Today’s post is thinly disguised as an educational exposition on poverty. In reality, it’s just a parental vent as I try to choose humour instead of violence.
There is a common instinct amongst people who are living in poverty, and due to how deeply it is entrenched, it is also frequently exhibited by people who have come out of poverty. It goes something like this: “If there’s the slightest possibility that whatever I see in front of me might be available for me to have/take/use/consume/keep/hoard/waste, then I must pounce on it immediately and claim it as mine.” There is no consideration for the next person’s possible needs. There is no consideration of saving for the next day. And thoughts such as “I don’t actually need this” or “This isn’t even healthy for me” are so far from reality, it’s laughable.
I’ve seen it in Ethiopia. I’ve seen it in many urban ministries in different cities in Canada. I’ve discussed it with others who work with people in poverty. It’s real. It’s a debilitating mindset, I know, and I shouldn’t be making light of it. Except that it’s alive and well in my son (who hasn’t been living in poverty for almost five years now) and I either have to laugh about it or…well, the alternative isn’t pretty. I choose laughter. (Ahhh, laughter. That sounds like such a healthier word choice than mockery or sarcasm. Almost medicinal, wouldn’t you say?)
Before I launch into my personal tirade, I’ll give you an example from a teacher friend of ours in Ethiopia. He taught grades seven and eight in a school down the road from where we lived in Addis Ababa. He found that every time he had extra pens out on his desk, every student that came by would ask for one. If they saw that there were pens available, they suddenly “needed” a pen. But if he kept the extra pens in a drawer, out of sight, every student was mysteriously able to procure a pen from their own backpack, desk or pocket.
Visible abundance triggers perceived need.
This is what we’re trying to parent (abominably, since we have made zero progress in five years). Allow me to share three specific examples, at least one of which we deal with on a daily basis. The stories you are about to read are real and require no exaggeration.
Story One: The Pizza
T (removing 4 leftover pieces of pizza from fridge): Mom, can I have this pizza in my lunch?
Me: You may have one piece and leave some for the other 3 children.
T (yelling): Fine then! I won’t have any! (slams pizza container on counter and stomps away)
Me: Yes! I get pizza for lunch!
Story Two: The Chips
T (immediately after supper): Can I have some chips? I’m still hungry.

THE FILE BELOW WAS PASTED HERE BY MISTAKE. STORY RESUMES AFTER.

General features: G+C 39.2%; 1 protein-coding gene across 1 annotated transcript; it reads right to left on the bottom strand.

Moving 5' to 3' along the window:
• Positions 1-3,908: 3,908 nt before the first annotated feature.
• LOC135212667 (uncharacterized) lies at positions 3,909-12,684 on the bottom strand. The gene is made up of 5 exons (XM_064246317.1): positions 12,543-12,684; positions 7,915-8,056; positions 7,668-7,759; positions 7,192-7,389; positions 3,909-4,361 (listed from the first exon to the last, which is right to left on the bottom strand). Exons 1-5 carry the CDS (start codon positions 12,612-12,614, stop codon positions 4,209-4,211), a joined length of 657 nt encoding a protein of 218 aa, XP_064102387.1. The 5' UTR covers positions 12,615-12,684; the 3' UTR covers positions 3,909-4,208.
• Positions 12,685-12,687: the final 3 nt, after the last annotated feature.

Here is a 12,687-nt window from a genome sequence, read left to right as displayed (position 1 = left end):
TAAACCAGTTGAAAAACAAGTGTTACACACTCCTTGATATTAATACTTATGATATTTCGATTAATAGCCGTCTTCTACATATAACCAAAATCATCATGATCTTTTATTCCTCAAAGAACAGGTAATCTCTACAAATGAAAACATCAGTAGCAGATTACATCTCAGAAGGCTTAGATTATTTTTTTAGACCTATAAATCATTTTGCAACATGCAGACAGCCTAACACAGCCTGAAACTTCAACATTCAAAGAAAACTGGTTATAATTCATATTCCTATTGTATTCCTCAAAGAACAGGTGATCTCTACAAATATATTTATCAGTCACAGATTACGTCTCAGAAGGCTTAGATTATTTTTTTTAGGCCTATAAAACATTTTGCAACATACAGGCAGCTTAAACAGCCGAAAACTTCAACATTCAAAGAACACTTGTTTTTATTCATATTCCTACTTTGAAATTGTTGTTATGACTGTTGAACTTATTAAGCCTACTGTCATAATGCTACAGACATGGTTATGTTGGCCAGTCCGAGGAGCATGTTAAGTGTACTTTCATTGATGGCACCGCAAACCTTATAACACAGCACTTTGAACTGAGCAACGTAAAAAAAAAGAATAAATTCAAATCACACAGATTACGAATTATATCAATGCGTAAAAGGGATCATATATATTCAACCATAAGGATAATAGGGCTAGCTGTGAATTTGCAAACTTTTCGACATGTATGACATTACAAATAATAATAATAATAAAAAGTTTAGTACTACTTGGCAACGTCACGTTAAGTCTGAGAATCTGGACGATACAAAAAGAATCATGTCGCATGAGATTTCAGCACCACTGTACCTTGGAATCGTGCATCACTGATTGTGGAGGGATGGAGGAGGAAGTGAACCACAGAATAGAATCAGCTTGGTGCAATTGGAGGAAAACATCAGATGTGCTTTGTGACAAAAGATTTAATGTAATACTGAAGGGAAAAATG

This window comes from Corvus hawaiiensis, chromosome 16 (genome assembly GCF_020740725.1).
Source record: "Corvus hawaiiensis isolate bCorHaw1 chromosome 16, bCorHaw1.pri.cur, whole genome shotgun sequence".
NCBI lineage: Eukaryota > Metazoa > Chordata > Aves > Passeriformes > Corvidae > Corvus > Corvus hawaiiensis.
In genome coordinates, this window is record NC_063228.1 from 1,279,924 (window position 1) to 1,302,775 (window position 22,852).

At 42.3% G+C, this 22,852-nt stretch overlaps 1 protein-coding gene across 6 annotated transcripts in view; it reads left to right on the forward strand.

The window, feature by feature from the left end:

Me: No, you can have some fruit or more vegetables. There are bananas, kiwis, apples, carrots, peppers or cucumber. (This selection varies from day to day, but that is literally what was available for last night’s episode.)
T: That stuff doesn’t fill me up! I’m a teenager; I have to eat more now, you know.
Me: I DO know! You should eat more fruits and vegetables. In fact, those foods are actually supposed to fill up about half of your daily diet. You don’t eat nearly that much.
T: I don’t eat nearly enough of anything! Why can’t you just let me eat stuff that actually fills me up? Why can’t I just have chips?
Me (walking away and resuming daily mantra of Biblical parenting advice): Don’t argue with a fool. Don’t argue with a fool. Don’t argue with a fool.
Story Three: The Cheese
The cheese. Holy Hannah, the cheese! I cannot wrap my mind around the ginormous chunks of cheddar he tries to pile onto a sandwich. There is no self-restraint. There is no consideration of the five other people in the family who might also want to partake of that half-kilo right there in his grimy grip! No wonder 10% of my weekly grocery budget is spent on cheese. Seriously. Ten percent! Oh for the days when peanut butter was allowed at school!
New mantra: Homeschooling just for the sake of having PB&J is not worth the trauma we would all endure. Say it again, Anita. Homeschooling = trauma for you AND your obviously as-yet trauma-free cherubs. Just let him eat the blasted cheese!
(Side note: I am pro homeschooling and think it would be very beneficial for my children. The problem lies with who their teacher would be. No good could come of that.)
Story Four: The Ketchup
Nope. Do not even get me started. The ketchup battle is just unfathomable for anyone who hasn’t personally had to parent through this poverty mindset. Either you already know from experience or you just won’t believe me.
There you go. Now you all know to keep your pens in a drawer and pre-slice the cheese. Class dismissed.